I'll begin my admitting my prejudices: I quite like Ralph Peters. His novel War in 2020, while possessing all of the flaws of military technothrillers, did when I bought it a decade ago and still does now strike me as a well-written example of the genre. His Red Army, a book that is now an alternate history scenario given that it focuses upon a successful Soviet invasion of West Germany sometime in the late 1980s, also interested me, as did his subtle and entertaining Flames of Heaven. I enjoyed his geopolitical scenarios, thought highly of his writing, and generally respected the gentleman.
Unfortunately, as we say on soc.history.what-if, of late Ralph Peters has been struck by the geopolitician's version of the brain-eater disease. "Crocodile Tears" is a case in point.
By RALPH PETERS
March 10, 2003 --
I spent last month in Africa, pausing for a respectful visit to Robben Island, the former prison that confined Nelson Mandela for two decades. It was a physically beautiful setting spoiled by humankind's past intolerance and by the crocodile tears of European tourists.
You know, if not for the last eight words in this sentence, Peters' introduction would have been a perfectly serviceable if somewhat boilerplate introduction to Robben Island.
Young and old, the German, French and Dutch visitors deplored what had been done to one of the great men of the last century - who remains a powerful, if aging and erratic, voice in the cause of freedom. I certainly shared their regret at the suffering imposed on Mr. Mandela and his comrades.
This sentence is better. The aging I'll agree with; I disagree more with the erratic bit, since I do think that Mandela's recent statements match up with his stated ideology. It's self-consistent.
But I wanted to smack the lot of them and yell, "What about the Iraqis? Don't they matter, you smug, little hypocrites?"
It's wonderful to know that Peters holds every last person out of a combined population of just under 135 million people personally responsible for their government's policies, isn't it? Also, how he doesn't appear to know that the Dutch position is generally supportive of the American position.
As deplorable as conditions were on Robben Island during the imprisonment of South Africa's champions of freedom, they were civilized compared to the treatment of uncounted thousands of Iraqis at the hands of Saddam and his henchmen.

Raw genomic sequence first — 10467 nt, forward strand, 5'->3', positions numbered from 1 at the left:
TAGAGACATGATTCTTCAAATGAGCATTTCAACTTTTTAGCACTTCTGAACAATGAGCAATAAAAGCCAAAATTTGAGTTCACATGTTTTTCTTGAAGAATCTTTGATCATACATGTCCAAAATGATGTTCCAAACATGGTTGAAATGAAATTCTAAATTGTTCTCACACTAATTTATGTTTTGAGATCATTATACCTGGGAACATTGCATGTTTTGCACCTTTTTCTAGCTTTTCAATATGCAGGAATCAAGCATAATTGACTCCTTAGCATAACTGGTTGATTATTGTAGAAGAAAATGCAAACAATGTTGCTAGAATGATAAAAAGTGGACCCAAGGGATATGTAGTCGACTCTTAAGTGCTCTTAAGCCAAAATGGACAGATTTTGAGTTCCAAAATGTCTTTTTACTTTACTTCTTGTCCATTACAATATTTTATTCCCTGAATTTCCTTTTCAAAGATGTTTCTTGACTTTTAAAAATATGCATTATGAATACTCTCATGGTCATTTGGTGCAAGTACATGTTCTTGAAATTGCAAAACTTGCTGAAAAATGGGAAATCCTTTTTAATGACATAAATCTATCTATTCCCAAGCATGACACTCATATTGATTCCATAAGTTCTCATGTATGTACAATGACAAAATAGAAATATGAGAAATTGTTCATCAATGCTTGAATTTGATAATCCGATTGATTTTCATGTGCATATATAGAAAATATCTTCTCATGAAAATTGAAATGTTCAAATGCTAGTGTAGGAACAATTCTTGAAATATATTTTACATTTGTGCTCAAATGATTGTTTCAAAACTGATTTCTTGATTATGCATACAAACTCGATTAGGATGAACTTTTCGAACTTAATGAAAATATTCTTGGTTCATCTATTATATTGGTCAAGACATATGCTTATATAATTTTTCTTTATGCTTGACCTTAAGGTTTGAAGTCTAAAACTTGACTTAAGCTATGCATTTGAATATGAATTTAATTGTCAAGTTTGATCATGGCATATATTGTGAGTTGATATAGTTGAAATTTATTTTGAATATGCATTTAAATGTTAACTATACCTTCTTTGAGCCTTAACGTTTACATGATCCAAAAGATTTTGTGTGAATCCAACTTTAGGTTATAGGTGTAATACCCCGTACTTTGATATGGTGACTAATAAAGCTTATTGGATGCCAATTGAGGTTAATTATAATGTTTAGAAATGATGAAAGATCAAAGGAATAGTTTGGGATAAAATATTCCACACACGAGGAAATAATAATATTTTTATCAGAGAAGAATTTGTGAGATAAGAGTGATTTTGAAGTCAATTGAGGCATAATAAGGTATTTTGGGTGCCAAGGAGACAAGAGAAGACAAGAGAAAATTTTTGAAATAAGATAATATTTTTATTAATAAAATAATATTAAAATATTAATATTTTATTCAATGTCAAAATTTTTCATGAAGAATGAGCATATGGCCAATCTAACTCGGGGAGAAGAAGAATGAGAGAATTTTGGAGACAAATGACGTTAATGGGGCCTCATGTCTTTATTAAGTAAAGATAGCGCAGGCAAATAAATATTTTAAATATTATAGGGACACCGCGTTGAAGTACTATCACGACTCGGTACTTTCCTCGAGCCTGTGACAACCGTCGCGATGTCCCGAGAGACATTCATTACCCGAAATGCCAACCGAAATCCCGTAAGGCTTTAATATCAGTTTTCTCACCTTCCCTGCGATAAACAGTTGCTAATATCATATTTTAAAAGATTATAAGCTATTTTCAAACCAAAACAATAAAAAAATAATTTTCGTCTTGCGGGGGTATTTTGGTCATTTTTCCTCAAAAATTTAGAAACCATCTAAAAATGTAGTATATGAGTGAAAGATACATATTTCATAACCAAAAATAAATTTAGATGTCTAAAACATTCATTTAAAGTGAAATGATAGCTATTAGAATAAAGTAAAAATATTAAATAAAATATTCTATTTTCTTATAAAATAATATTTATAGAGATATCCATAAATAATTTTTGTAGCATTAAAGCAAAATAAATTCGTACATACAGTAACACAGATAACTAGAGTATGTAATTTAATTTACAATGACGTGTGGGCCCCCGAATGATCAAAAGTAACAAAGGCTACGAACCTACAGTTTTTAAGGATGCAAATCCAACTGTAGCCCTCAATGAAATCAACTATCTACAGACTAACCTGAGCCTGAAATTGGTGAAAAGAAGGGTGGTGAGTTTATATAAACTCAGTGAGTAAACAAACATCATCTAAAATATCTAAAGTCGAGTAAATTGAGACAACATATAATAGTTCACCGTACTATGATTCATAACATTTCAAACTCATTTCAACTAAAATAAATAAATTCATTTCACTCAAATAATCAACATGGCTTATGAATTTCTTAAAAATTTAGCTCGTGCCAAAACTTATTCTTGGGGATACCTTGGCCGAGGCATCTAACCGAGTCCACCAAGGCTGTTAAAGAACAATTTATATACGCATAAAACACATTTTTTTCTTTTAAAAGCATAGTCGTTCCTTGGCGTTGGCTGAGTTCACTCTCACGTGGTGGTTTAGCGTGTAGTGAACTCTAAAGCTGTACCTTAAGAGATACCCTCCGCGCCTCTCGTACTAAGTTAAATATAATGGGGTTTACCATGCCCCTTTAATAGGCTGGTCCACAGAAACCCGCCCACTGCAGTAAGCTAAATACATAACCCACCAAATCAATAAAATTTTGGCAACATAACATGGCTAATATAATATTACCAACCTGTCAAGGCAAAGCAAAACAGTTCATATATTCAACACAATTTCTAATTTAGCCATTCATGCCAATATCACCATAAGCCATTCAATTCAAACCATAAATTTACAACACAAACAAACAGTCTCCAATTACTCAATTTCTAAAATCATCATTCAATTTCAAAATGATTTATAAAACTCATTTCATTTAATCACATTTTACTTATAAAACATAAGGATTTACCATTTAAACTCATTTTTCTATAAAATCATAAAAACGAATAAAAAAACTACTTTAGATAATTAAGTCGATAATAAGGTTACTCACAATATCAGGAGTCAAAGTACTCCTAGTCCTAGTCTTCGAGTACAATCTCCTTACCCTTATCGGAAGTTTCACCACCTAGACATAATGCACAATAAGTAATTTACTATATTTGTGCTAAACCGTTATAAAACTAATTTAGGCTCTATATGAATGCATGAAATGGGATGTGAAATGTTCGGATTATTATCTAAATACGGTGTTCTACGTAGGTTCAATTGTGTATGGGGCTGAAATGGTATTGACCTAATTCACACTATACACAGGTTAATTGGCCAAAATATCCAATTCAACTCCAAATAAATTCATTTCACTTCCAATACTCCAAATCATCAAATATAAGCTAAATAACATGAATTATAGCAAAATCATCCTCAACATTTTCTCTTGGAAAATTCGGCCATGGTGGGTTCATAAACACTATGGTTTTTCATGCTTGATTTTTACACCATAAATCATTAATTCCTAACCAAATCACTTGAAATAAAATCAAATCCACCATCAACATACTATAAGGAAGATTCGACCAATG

- Does the fact that one man suffered less than another man in a different circumstance mean that the first man's suffering is meaningless?
- Does memorializing the first man's suffering mean that you care nothing for the other man's suffering?
I do not underestimate the crimes of the apartheid regime. Yet, despicable though that government was, it didn't use nerve gas on thousands of men, women and children, torture children in front of their parents, rape wives in front of their husbands, exterminate entire families and clans on a whim, or slaughter minority populations.
No, South Africa used its proxies elsewhere in southern Africa--RENAMO in Mozambique, UNITA in Angola, and its security forces against South African refugees elsewhere in the region--to commit those atrocities. South Africa had managed to displace its most serious atrocities outside its borders. Not that it didn't commit atrocities inside its borders, mind--South Africa's expulsions of millions of black South Africans to their supposed homelands ranks as one of the 20th century's larger post-Second World War acts of ethnic cleansing.
Those Euro-trash tourists were right to mourn what had been done. But why on earth didn't they care about the present sufferings of their fellow human beings?
Why assume that they don't?
The sorry truth is that Europeans love to cry over corpses, but won't lift a finger to prevent the killing in the first place. They shake their heads over the Holocaust, though their parents were happy enough to pack the local Jews off to Auschwitz.
1. It's been almost sixty years since the end of the Second World War and the Holocaust. You'd think that Peters could come up with more potent criticism of early 21st century European foreign policies formulated by politicians who were only children at the time of those tragedies and whose ideologies bear next to no resemblance to Naziism. The most potent criticism you can make--and perhaps rightly so--of Schroeder and Germany is that both are too passive in foreign affairs. Nazis certainly never were that.
2. We come to the question of a statute of limitations applied to crimes of a previous regime in relation to the people over whom it reigned. Myself, I agree with Factory that "any country that still maintains the policies of relevance at the time when such things occurred, should still bear the guilt of the policies." Again, lack of continuity.
3. I wonder if, in the era of "Strange Fruit", the United States would really have behaved that much differently from France in the unfortunate case of a Nazi conquest? (Let's say, to make things more-or-less equivalent, that FDR never comes to power and the United States languishes.)
Southern trees bear strange fruit,
Blood on the leaves and blood at the root,
Black bodies swinging in the southern breeze,
Strange fruit hanging from the poplar trees.
Pastoral scene of the gallant south,
The bulging eyes and the twisted mouth,
Scent of magnolias, sweet and fresh,
Then the sudden smell of burning flesh.
Here is fruit for the crows to pluck,
For the rain to gather, for the wind to suck,
For the sun to rot, for the trees to drop,
Here is a strange and bitter cry.
In similar circumstances, would Americans and the American state really behave any different from French and the French state?
The French grudgingly accept that their intellectals defended Stalin long after evidence of his crimes came to light, but they avoid the issue of how many of their thinkers and artists admired Hitler and profited from the Occupation (French cafes and cabarets boomed under the Nazis).